Keeping Measles from “Going Viral”

The Clark County measles outbreak (in and around Vancouver, WA) is still going! The most recent case was confirmed on Tuesday, March 13. This brings the grand total thus far to 72 infected individuals. Of these, the majority are under 10 years of age with only 4 cases being over the age of 18. 63 of these are confirmed unimmunized, seven cases are unverified, and two cases have had only one of the two recommended MMR vaccines.

Public health departments rock!

The Clark County Public Health department is working hard to contain the spread of this very serious disease. They do this by tracking down unimmunized persons who may have come into contact, even indirectly, with the infected individuals. If an unvaccinated person is given an MMR vaccine within 72 hours, illness can often be prevented. After 72 hours, this approach is less likely to be effective. Remember, the MMR vaccine is a live-attenuated virus vaccine and cannot be used in people who are immune compromised or don’t have a developed immune system (infants younger than 6 months, pregnant women, people on chemotherapy, etc.). If these individuals are exposed, they can’t receive the MMR vaccine but they can receive immune globulin for up to 6 days after exposure.

How is 72 people an epidemic?

This outbreak doesn’t only affect people in Washington state, however. Infected individuals have traveled to Portland, Oregon, to Bend, Oregon, to Hawaii, and to Georgia. Some may scoff at the idea of calling this an epidemic when only 72 people are involved. But measles is highly contagious, with one person having the ability to infect up to 18 others. And with travel as easy and common as it is, and with an infected person being contagious for up to four days before they develop the tell-tale rash, measles can spread easily from one unsuspecting person to another.

How can you get measles if you’ve been vaccinated?

“Well, what about those people who had an MMR vaccine but still got sick? How does that happen? Doesn’t that mean that the measles vaccine isn’t that effective?”

These are questions I’ve heard recently from patients and on social media. We have to remember that one MMR vaccine is only 93% effective in preventing measles. Two vaccines are 97% effective. That’s pretty darn good! But even if both recommended vaccines are given, 3% of people will not mount an adequate immune response and are still at risk. And then there’s the fact that immunity to illness, even illnesses contracted “naturally”, can wane. Herd immunity is necessary to protect all of us, even those who have been immunized.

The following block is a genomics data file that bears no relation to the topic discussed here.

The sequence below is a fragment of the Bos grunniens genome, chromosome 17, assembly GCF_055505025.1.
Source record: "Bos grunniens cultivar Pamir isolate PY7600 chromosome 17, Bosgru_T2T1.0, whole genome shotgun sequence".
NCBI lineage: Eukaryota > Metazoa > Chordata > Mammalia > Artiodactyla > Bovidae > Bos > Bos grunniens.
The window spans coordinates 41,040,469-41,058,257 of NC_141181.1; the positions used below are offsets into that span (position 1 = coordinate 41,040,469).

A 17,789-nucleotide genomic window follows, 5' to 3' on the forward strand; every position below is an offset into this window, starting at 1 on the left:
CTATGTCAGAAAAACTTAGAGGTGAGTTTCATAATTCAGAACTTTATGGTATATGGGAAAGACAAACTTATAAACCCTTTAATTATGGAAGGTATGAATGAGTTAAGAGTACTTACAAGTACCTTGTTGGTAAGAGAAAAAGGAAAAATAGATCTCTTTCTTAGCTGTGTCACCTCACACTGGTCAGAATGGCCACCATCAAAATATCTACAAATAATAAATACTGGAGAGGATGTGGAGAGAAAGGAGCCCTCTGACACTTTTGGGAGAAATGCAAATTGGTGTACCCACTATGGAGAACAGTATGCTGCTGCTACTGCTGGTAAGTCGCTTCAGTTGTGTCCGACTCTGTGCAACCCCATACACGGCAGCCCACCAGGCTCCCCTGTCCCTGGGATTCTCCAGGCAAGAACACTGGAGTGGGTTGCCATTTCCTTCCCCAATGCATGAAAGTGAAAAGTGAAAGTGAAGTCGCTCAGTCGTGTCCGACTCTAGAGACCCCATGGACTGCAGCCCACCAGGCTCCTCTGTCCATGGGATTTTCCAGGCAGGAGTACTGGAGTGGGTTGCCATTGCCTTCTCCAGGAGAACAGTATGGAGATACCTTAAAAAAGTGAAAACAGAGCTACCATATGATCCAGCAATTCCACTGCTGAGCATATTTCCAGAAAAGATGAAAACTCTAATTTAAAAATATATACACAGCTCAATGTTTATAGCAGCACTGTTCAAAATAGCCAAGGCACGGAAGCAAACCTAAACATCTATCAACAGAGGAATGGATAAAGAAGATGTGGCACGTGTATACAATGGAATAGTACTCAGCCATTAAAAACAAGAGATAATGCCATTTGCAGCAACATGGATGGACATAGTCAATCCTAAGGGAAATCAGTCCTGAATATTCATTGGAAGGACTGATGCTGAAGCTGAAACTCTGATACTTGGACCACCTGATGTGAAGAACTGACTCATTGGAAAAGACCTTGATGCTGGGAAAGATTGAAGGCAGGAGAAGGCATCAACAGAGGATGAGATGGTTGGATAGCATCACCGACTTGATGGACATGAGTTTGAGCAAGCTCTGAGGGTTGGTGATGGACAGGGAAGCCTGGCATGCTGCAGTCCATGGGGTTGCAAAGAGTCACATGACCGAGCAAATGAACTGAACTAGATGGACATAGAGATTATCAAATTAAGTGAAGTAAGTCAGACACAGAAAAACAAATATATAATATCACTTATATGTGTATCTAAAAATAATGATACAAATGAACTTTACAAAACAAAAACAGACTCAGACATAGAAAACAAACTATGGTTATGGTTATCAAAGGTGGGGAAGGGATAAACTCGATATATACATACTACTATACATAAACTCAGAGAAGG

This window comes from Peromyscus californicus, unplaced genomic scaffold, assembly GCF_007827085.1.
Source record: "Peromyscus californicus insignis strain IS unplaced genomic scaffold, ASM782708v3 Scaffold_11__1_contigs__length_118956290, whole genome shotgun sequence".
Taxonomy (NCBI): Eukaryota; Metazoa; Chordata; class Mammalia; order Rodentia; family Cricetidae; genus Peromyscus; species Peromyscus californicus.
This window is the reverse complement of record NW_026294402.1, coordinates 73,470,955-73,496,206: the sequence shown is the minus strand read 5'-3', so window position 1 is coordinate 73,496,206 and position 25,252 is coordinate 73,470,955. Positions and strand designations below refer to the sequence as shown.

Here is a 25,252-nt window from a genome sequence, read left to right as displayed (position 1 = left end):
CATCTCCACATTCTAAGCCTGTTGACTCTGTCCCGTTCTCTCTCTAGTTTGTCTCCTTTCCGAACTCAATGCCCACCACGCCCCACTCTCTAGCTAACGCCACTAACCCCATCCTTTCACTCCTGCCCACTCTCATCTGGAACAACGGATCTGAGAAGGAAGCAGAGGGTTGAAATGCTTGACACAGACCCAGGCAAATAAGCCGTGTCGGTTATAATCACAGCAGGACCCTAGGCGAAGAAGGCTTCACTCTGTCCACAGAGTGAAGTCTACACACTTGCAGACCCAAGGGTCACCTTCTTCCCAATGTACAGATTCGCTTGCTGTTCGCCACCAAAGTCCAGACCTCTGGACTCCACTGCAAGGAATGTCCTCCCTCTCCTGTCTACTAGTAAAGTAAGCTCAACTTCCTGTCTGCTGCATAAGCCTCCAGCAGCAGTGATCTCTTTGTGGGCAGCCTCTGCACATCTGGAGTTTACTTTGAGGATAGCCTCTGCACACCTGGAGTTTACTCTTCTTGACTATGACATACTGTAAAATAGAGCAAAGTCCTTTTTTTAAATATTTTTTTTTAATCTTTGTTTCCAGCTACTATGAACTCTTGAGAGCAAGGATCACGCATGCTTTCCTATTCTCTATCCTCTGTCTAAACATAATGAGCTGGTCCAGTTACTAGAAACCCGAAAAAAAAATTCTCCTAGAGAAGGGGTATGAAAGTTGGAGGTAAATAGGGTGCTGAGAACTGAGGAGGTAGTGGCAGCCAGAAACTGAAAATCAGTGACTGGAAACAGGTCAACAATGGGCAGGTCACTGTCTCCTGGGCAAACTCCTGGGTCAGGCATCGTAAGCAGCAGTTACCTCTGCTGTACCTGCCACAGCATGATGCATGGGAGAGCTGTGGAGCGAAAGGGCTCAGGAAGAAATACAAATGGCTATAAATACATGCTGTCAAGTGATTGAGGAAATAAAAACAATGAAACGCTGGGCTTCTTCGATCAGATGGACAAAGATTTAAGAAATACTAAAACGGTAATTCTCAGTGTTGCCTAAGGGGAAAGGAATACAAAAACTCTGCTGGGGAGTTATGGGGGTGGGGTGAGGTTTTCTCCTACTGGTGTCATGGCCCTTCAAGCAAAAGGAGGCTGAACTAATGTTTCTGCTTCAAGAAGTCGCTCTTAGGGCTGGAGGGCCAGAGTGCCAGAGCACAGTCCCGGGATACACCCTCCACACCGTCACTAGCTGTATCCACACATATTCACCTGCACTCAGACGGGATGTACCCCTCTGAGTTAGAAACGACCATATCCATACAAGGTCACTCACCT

A doctor’s story of waning immunity

As a medical professional, I am required (and comply happily) to get vaccinated or to prove immunity to vaccine-preventable diseases. In the midst of the mumps outbreak in Washington state in 2017, I got my MMR titers tested to ensure that I was immune. I was 44 and fell into the age group that grew up in a time when only one MMR vaccine was recommended. It wasn’t until 1989 that two MMR vaccines became part of the standard schedule. While I was fully vaccinated as a child, my titers showed that I was immune only to rubella. I was not immune to measles or mumps and, therefore, required a booster shot.

This year, in the setting of the Washington state measles epidemic, in addition to proving my immunity to measles, I also had to document immunity to other vaccine-preventable diseases such as hepatitis b and chicken pox. While fully immune to hepatitis b, thanks to immunizations, I discovered that I was not at all immune to chicken pox…. And I vividly remember having had the chicken pox illness as a child. Natural immunity can fade.

A professional responsibility

When I became a doctor, I pledged an oath to “First, do no harm.” This means that I will do all that I can to guard my patients’ health and will not act in a way that would put them at risk. Transmitting an infectious illness, if I chose not to vaccinate myself, would be putting my patients at risk. In vaccinating myself, I am using my own immunity to protect my patients from disease. 

Let’s all do our part

As soon as I kick this pesky cold I’ve been wrestling with, you can bet I’ll be heading into my employee health department to start my two shot series for chicken pox. I do this because I believe vaccines are the best way to protect myself and my community from communicable diseases. I do this to protect my patients.

So, as measles outbreaks rage on across the country and across the world (New York, Texas, the Philippines, Madagascar), please consider doing your part to protect yourselves and your loved ones. Get yourself immunized. Get your family immunized. Join me in vaccinating loud and proud!

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